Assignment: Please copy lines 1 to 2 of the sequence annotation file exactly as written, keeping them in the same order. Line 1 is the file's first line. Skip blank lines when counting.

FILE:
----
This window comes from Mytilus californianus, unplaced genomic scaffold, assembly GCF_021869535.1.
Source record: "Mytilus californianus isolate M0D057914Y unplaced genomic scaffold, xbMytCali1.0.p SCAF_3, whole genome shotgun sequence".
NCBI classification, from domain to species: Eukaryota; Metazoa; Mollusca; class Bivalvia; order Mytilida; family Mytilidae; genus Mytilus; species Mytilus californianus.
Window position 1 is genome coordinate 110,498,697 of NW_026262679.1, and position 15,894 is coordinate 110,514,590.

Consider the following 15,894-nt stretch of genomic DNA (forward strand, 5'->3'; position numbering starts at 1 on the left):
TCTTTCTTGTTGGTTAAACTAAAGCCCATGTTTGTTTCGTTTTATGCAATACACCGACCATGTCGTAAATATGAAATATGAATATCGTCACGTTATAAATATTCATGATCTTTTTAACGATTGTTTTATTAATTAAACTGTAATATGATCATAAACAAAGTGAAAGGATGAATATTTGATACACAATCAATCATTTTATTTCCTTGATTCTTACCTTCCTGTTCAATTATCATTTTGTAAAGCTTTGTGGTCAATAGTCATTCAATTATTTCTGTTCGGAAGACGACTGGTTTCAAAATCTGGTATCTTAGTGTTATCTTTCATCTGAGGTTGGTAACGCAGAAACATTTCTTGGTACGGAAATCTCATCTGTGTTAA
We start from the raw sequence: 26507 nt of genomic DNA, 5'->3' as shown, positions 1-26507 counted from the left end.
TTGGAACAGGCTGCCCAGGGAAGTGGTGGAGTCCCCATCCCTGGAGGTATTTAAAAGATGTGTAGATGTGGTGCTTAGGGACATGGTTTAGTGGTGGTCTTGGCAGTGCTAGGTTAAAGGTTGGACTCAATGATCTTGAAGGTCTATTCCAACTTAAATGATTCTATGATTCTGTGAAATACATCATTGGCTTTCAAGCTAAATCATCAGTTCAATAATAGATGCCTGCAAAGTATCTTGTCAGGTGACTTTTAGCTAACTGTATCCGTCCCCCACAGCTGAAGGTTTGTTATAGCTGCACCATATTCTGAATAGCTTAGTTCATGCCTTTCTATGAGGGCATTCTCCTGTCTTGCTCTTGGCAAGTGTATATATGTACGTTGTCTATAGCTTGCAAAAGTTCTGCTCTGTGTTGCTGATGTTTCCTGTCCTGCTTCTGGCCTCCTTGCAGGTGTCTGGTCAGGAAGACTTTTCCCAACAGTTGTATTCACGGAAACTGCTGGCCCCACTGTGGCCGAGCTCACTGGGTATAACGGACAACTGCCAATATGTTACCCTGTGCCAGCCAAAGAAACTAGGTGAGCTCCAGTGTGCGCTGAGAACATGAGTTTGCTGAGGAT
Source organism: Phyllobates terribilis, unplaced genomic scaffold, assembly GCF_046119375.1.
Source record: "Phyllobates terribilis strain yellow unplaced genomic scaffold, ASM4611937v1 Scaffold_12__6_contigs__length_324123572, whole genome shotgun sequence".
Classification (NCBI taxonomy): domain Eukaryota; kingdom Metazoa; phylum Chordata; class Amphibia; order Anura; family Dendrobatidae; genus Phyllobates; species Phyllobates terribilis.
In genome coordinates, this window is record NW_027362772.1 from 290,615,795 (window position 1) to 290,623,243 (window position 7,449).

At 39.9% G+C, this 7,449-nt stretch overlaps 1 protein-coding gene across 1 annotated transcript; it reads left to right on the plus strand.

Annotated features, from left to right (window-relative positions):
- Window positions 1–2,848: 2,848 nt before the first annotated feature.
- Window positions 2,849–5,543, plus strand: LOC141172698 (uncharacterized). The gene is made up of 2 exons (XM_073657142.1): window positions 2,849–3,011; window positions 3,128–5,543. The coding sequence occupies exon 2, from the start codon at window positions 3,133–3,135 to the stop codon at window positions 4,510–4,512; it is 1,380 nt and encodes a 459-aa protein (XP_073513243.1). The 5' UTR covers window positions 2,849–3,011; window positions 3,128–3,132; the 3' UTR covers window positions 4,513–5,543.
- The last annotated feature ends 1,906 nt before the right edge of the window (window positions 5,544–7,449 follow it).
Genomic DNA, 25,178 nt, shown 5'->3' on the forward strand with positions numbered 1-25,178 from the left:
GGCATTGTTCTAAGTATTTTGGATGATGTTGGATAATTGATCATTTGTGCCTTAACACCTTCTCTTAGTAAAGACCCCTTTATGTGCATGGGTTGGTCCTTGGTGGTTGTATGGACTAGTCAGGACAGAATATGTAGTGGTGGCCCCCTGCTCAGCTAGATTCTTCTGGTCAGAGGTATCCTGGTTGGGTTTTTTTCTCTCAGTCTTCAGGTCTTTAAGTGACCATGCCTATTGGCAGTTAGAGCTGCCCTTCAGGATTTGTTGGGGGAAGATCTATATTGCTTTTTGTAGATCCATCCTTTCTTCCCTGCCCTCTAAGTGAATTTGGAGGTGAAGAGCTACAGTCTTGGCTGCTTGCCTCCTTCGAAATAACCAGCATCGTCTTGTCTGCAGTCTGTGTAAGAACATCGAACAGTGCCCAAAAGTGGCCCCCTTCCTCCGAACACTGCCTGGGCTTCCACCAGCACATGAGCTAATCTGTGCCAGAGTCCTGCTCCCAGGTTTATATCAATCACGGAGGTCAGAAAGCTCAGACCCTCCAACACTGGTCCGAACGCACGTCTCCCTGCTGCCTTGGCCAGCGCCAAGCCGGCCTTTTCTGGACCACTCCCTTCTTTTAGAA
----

This window comes from Mytilus californianus, unplaced genomic scaffold, assembly GCF_021869535.1.
Source record: "Mytilus californianus isolate M0D057914Y unplaced genomic scaffold, xbMytCali1.0.p SCAF_3, whole genome shotgun sequence".